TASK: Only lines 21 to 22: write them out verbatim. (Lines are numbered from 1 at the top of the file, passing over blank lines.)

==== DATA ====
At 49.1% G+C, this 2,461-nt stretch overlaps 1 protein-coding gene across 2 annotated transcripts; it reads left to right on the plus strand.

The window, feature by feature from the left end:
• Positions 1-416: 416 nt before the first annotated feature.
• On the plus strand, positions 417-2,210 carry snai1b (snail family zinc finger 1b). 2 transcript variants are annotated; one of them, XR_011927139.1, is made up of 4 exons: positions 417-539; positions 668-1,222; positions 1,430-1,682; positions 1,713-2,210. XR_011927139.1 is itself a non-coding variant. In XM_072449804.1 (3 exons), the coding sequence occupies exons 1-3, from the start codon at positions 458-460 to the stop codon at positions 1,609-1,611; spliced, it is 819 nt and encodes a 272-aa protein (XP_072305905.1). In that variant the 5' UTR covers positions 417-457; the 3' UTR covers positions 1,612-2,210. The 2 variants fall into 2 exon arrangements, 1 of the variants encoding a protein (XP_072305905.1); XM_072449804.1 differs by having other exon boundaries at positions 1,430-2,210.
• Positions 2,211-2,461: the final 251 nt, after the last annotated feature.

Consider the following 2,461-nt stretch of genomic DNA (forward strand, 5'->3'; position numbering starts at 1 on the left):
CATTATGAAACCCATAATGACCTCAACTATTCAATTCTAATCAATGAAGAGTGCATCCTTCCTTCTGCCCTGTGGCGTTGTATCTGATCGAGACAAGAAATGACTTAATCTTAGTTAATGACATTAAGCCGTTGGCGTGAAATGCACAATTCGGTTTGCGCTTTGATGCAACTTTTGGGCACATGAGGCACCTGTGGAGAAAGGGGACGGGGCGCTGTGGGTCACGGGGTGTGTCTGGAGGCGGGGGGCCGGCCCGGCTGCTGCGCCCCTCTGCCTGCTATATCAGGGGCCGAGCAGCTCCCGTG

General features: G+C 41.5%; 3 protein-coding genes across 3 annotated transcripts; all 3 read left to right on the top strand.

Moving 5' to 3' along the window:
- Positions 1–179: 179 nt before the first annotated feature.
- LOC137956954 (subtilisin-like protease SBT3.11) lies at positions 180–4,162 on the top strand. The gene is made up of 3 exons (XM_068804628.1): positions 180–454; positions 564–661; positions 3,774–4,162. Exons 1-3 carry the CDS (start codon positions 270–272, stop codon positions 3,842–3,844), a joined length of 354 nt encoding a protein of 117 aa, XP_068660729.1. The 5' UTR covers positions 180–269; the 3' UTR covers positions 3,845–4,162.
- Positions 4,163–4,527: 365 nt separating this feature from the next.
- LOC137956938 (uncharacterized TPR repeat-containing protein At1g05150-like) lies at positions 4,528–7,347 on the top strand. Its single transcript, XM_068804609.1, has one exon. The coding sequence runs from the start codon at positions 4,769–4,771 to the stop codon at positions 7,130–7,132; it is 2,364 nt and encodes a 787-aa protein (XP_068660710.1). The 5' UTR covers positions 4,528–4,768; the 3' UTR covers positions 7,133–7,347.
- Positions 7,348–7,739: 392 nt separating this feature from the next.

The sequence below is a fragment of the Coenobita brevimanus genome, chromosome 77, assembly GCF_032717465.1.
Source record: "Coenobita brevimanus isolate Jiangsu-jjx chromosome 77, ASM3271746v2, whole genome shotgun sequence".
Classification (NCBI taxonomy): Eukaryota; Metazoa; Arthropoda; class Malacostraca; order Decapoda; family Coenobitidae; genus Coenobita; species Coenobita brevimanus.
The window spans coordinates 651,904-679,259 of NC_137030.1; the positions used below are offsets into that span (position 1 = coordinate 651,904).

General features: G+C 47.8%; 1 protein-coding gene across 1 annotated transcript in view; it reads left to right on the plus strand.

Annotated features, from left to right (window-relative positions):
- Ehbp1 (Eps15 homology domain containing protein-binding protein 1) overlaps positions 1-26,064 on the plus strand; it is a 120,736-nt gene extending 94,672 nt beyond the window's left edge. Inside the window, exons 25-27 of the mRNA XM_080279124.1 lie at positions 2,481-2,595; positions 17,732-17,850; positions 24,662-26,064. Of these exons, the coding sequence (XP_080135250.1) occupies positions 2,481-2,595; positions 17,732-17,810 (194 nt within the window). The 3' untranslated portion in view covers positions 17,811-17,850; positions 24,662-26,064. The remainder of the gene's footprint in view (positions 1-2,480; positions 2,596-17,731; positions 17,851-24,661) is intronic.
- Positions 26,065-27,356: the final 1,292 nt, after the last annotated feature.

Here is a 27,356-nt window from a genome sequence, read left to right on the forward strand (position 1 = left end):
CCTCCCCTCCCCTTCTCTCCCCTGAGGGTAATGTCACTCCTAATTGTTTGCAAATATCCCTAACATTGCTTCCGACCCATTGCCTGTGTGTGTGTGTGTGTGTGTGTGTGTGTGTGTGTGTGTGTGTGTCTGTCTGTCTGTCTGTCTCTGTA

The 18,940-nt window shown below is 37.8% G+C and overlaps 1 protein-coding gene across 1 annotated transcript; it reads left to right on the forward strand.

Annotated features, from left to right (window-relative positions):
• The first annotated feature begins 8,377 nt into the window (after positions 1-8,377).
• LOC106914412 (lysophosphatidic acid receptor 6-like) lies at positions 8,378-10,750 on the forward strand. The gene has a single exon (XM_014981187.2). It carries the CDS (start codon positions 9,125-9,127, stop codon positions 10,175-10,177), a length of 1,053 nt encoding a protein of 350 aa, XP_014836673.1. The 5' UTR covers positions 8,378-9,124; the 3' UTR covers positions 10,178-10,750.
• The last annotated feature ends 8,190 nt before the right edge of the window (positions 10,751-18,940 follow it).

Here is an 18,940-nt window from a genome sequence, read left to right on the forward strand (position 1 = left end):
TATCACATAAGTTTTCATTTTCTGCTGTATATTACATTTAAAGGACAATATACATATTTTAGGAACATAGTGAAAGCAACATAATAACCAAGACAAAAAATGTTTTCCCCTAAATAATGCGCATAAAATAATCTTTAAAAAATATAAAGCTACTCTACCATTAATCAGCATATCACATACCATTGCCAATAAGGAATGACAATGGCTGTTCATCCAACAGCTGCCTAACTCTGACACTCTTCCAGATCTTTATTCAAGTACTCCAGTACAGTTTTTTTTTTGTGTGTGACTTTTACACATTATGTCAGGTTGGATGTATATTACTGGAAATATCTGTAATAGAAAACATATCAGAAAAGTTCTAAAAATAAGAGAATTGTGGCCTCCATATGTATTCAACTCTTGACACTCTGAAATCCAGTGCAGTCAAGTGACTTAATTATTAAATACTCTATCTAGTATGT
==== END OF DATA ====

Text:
- Ehbp1 (Eps15 homology domain containing protein-binding protein 1) overlaps positions 1-26,064 on the plus strand; it is a 120,736-nt gene extending 94,672 nt beyond the window's left edge. Inside the window, exons 25-27 of the mRNA XM_080279124.1 lie at positions 2,481-2,595; positions 17,732-17,850; positions 24,662-26,064. Of these exons, the coding sequence (XP_080135250.1) occupies positions 2,481-2,595; positions 17,732-17,810 (194 nt within the window). The 3' untranslated portion in view covers positions 17,811-17,850; positions 24,662-26,064. The remainder of the gene's footprint in view (positions 1-2,480; positions 2,596-17,731; positions 17,851-24,661) is intronic.
- Positions 26,065-27,356: the final 1,292 nt, after the last annotated feature.